What this means for actual practice, and what Druids can do whom the land calls and who divine that Orders are not for them, are among the things I’ll tackle in Part 2.

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Images: Breton gorsez; Emma Restall Orr

*Deut. 30:12-14; New  International Version.

**The British Druid Order.  Druidry: Rekindling the Sacred Fire. Peterborough: Express Printing, 2002.

Updated/edited 20 October 2013

East Coast Gathering 2012   7 comments

The OBOD East Coast Gathering offers a chance for Druids to walk among friends, attend workshops, and (re)connect with a beloved landscape in northeastern Pennsylvania.  Here’s the OBOD banner, the color easy to see, the three-rayed Awen symbol of the Order a little harder to make out.  (Photo by John Beckett)

The camp which hosts the Gathering offers both tent areas and basic cabins.

With more people attending this year than last, the ample space helped.

The area is splendid for large group rituals as well.

The rainstorm over the weekend brought with it cooler weather, which just made us all the more grateful for hot drinks and the varied meals our staff of Druid volunteers cooked for us.

(Dining room photo by John Beckett)

I didn’t arrive in time for the opening ritual.  But the Closing was held on the same grounds, with the same altars.  Here are shots of the two entry cairns seen looking south, along with the four directional altars and their banners: Stag of the South, Salmon of the West, Bear of the North and Hawk of the East.

One of the added pleasures this year was the attendance of more Druids from different orders, including ADF.  Here are members of Cedar Light Grove assembled around their grove banner (photo by John Beckett).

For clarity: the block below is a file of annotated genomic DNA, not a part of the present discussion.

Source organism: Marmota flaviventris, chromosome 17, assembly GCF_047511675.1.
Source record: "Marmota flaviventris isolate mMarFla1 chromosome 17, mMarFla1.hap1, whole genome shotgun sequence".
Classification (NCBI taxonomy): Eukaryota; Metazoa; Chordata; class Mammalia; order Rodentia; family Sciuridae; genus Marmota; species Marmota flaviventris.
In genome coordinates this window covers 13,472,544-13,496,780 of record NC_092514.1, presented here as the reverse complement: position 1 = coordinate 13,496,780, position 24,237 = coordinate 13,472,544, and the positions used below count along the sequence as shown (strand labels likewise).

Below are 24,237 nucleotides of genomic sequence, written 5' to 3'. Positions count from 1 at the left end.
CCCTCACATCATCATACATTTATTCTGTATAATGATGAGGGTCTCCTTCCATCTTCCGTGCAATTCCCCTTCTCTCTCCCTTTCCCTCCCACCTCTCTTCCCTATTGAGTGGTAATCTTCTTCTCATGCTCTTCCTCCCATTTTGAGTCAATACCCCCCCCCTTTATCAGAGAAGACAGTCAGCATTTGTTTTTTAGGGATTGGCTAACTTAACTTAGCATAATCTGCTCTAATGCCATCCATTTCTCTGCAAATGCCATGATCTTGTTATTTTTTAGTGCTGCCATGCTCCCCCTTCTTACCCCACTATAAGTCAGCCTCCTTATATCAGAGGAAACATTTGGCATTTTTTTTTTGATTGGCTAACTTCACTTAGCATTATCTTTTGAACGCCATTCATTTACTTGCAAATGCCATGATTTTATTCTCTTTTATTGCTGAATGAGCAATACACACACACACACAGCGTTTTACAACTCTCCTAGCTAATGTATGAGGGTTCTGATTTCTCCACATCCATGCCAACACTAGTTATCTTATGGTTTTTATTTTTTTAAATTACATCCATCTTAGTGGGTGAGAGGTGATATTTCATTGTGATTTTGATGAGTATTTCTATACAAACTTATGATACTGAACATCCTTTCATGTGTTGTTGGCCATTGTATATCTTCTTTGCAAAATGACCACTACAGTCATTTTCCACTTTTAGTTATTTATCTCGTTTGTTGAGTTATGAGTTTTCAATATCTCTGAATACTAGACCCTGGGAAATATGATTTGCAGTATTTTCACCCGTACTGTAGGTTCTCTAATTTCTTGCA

OBOD groves brought banners too.

And this year, the third Gathering and my second, yet another draw was the chance to meet and learn from both OBOD’s Chosen Chief Philip Carr-Gomm, and AODA’s Archdruid John Michael Greer.

The first photo is of Philip giving a talk in Storyteller’s Grove a little north of camp.

The second shows John Michael during one of his morning talks in the Pavilion.

In the third, both join for a conversation and Q&A. (3 photos by John Beckett)

And of course no Druid gathering would feel complete without the ceremonial garb that makes the rituals visually distinctive and memorable.

Here are JM Greer and John Beckett:

Topping off each day were the evening fire-circles and drumming, music and song and ample home-brewed mead, cyser and sack from our resident firekeeper and brewer, Derek.  Then came the Hour of Recall, truly.  The Closing ritual, goodbye hugs, departures, promises to keep in touch, to plan events, to meet again.  Another remarkable East Coast Gathering comes to an end, with opened hearts and subtle changes to take away and live through for the coming year.  Till 2013!